It's good for everybody that the Dow Jones Industrial Average has reached a new all-time high. Confidence will rise, retirement funds will swell and those with extra cash will spend more.
But the stock market only partially represents the U.S. economy, which still lags far behind the Dow, which set its prior closing record on Oct. 9, 2007. If you compare other economic indicators to the same date, there's still a lot of ground to recover.
Total employment in October 2007, for instance, was about 138 million. Today it's about 135 million, so we're three million jobs short of where we were back then. The unemployment rate during the Dow's last peak was an enviable 4.7 percent. Today it's an uncomfortable 7.9 percent.
The overall economy has grown since late 2007, but at an extremely weak rate, on account of the brutal recession that ran from the end of 2007 to the middle of 2009. Real GDP, after accounting for inflation, is about 2.5 percent higher than it was in October 2007. On an annual basis, that's a pitiful growth rate of 0.5 percent, which is less than population growth.
Incomes are lower than they were five-and-a-half years ago. The latest data shows that median real household income, after inflation, fell from $54,489 in 2007 to $50,054 in 2011, a punishing 9 percent drop.
Americans are less wealthy, too. Total net worth in 2007 was $66 trillion. It's now about $65 trillion. Total net worth hit a low of $53.5 trillion in 2008, as the twin housing and stock market busts destroyed wealth. The Federal Reserve has deliberately pursued policies meant to reinflate financial assets, help the housing market recover, and rebuild lost wealth. We've now made up most of the ground lost over the last five years, if you count that as an accomplishment.
Washington is in worse shape than the private sector. The national debt was about $9 trillion at the end of 2007. It's now about $16.5 trillion, an 83 percent increase in just five years. The government's strained finances are now holding back the economy, with deeper cuts inevitable.
The stock market has outperformed the economy because the big companies represented in stock indexes such as the Dow and the S&P 500 have recovered better than other sectors. As just about everybody in corporate America knows, big companies have relentlessly streamlined, laid off workers and adopted new technology wherever it will help shave costs. They've also been able to borrow money when many others are getting turned down for loans, taking advantage of record-low interest rates. One reason corporate profits have been strong amidst a still-weak economy is that many companies have been able to raise profit margins even as revenue has fallen.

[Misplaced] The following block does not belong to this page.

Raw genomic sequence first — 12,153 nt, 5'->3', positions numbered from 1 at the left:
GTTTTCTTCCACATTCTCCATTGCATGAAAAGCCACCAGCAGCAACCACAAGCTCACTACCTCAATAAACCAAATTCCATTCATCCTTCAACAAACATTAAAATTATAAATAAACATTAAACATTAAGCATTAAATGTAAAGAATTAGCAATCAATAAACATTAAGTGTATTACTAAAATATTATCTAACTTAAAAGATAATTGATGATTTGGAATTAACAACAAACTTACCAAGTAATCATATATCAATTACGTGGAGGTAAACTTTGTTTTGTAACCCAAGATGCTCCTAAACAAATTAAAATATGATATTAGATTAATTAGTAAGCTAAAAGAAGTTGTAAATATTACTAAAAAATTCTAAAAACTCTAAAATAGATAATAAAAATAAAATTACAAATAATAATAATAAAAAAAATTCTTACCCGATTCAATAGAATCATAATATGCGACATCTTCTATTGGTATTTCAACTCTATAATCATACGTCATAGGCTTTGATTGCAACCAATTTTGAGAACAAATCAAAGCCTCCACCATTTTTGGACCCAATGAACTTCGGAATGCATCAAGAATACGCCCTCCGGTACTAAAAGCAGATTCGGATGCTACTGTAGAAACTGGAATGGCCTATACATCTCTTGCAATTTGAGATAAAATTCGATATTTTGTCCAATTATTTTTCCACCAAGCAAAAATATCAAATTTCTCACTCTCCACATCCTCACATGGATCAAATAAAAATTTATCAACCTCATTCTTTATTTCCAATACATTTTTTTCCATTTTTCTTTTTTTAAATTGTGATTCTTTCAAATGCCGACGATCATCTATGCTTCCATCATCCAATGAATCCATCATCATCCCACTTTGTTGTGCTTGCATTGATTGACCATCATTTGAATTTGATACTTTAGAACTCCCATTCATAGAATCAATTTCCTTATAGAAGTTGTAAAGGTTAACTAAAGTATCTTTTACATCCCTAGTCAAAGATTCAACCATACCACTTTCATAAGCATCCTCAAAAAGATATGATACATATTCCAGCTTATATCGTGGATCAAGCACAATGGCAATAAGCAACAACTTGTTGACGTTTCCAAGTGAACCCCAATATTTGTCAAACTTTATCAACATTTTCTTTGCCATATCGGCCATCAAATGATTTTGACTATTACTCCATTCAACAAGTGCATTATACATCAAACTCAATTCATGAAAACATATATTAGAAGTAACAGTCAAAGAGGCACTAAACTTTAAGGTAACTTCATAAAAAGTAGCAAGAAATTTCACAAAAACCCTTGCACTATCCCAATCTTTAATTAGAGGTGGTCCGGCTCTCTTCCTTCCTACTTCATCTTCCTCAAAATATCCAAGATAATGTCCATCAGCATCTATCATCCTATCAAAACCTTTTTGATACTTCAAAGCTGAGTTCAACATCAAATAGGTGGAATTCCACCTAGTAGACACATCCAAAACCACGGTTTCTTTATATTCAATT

Big U.S. companies also get about 40 percent of their sales from overseas these days, which means faster-growing economies, such as China's, help sustain business when other regions slump. That adds to profitability and helps push up stock prices.
Big companies have also been direct beneficiaries of the Fed's easy-money policies. The Fed doesn't really have the tools to raise employment directly—even though that is one of its mandates—so it tries to create favorable conditions for businesses so they'll hire more. So far, that policy has half worked; conditions are favorable for business but they haven't really started hiring yet.
The stock market and the real economy exert a gravitation pull on each other, so that over time, they basically move in tandem. If the stock market has gotten too far ahead of the economy, it will fall back to a more realistic level. And if the economy if gathering more strength than indicators show, it will continue to push the stock market upward.
Rick Newman's latest book is Rebounders: How Winners Pivot From Setback To Success. Follow him on Twitter: @rickjnewman.